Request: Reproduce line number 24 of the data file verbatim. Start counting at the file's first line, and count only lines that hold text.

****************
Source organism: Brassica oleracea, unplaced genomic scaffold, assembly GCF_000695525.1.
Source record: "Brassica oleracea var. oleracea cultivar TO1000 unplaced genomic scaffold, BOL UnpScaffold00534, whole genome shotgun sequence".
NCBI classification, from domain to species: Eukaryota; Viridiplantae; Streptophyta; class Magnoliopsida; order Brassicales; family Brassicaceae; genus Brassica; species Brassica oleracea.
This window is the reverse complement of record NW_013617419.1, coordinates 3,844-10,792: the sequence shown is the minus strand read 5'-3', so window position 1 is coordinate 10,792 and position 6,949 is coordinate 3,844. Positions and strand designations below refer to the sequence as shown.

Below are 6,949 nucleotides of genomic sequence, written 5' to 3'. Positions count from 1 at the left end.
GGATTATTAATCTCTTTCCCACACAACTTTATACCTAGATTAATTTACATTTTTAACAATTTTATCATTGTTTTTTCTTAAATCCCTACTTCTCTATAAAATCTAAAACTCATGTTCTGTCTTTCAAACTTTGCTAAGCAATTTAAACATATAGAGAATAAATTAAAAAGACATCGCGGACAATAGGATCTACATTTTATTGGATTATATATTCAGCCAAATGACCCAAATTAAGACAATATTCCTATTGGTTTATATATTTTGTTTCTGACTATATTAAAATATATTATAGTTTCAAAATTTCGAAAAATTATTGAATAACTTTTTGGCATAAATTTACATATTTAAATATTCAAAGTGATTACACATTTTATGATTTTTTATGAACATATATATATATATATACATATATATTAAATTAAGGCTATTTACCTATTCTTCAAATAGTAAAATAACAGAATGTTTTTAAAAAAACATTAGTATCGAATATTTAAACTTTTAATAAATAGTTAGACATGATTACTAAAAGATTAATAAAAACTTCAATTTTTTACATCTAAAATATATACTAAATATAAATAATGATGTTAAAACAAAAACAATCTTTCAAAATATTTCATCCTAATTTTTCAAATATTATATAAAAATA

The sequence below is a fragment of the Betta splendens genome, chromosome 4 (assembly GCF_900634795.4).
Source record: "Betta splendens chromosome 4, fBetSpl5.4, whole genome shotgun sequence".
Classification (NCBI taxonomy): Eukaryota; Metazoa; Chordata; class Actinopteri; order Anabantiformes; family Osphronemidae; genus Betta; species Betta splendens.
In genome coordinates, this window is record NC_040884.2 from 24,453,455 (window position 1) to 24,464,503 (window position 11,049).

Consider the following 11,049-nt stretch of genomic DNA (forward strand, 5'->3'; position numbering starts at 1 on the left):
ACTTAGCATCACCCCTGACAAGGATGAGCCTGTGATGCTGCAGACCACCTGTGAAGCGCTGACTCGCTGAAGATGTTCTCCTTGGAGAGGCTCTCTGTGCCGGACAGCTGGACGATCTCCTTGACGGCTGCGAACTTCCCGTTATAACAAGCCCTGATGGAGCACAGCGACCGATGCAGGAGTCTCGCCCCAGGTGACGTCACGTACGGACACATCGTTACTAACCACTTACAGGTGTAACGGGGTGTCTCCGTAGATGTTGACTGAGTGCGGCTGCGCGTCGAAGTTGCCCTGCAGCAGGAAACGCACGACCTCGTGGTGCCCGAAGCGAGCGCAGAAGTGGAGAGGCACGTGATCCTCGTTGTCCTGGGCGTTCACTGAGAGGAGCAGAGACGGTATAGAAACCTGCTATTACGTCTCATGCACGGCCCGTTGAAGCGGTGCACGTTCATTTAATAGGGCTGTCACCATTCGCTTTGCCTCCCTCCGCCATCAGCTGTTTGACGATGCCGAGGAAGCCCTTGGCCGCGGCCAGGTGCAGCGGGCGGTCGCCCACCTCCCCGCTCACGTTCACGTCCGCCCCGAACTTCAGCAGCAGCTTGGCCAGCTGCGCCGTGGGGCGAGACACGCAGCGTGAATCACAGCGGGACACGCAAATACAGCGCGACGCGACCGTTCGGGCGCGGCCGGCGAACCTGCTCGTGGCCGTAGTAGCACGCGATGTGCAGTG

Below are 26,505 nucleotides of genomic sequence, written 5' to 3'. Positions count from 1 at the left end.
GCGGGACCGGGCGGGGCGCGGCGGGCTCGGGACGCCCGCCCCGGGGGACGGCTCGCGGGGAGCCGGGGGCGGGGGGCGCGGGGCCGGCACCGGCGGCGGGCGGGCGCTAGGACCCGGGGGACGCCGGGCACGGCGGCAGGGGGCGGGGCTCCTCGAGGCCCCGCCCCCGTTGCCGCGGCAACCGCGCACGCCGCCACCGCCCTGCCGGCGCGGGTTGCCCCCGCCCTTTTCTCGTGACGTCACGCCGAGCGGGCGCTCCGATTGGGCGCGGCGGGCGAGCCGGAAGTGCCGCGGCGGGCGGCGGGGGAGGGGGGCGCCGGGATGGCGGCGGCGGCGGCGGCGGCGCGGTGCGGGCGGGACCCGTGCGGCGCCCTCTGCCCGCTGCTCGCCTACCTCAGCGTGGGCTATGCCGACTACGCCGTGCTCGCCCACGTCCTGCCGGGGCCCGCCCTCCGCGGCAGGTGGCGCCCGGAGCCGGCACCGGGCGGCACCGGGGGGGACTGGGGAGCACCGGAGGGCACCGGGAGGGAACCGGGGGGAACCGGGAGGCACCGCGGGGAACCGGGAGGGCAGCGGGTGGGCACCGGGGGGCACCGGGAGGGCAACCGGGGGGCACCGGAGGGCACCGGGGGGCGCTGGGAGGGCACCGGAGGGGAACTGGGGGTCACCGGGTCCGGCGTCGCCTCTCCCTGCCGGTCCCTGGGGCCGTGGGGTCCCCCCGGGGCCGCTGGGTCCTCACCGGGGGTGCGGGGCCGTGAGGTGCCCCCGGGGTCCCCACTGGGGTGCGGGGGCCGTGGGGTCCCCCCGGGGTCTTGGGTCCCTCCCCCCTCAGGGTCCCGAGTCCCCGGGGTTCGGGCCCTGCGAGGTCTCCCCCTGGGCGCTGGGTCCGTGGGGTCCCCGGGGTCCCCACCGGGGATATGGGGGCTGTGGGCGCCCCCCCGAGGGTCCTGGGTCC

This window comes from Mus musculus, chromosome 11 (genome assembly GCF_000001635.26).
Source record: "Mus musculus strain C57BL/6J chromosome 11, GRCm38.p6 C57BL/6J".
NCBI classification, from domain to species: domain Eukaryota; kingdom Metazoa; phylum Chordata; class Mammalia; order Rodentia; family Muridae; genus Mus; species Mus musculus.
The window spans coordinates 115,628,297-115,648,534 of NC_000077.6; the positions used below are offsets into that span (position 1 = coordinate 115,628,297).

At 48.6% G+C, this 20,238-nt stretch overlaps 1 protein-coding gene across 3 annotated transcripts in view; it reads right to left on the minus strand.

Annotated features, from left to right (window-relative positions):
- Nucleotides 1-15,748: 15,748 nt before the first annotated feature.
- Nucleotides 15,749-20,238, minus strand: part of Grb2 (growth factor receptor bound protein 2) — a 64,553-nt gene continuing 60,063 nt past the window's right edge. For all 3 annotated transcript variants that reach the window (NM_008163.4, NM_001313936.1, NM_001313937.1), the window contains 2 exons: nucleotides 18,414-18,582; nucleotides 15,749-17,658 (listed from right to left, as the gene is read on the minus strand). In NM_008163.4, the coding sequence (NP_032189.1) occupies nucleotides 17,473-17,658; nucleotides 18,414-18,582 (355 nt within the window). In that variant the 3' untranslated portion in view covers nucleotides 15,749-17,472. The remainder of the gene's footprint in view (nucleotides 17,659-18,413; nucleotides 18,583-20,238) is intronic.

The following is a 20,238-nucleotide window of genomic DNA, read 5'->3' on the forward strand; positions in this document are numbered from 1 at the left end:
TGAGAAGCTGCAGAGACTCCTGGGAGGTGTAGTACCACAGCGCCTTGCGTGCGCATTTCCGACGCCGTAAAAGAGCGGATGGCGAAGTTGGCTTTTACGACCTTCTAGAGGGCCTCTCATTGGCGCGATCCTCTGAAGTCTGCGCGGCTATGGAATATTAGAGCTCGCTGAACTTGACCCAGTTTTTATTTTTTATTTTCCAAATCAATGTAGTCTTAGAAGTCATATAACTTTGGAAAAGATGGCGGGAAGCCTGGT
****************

TGAGAAGCTGCAGAGACTCCTGGGAGGTGTAGTACCACAGCGCCTTGCGTGCGCATTTCCGACGCCGTAAAAGAGCGGATGGCGAAGTTGGCTTTTACGACCTTCTAGAGGGCCTCTCATTGGCGCGATCCTCTGAAGTCTGCGCGGCTATGGAATATTAGAGCTCGCTGAACTTGACCCAGTTTTTATTTTTTATTTTCCAAATCAATGTAGTCTTAGAAGTCATATAACTTTGGAAAAGATGGCGGGAAGCCTGGT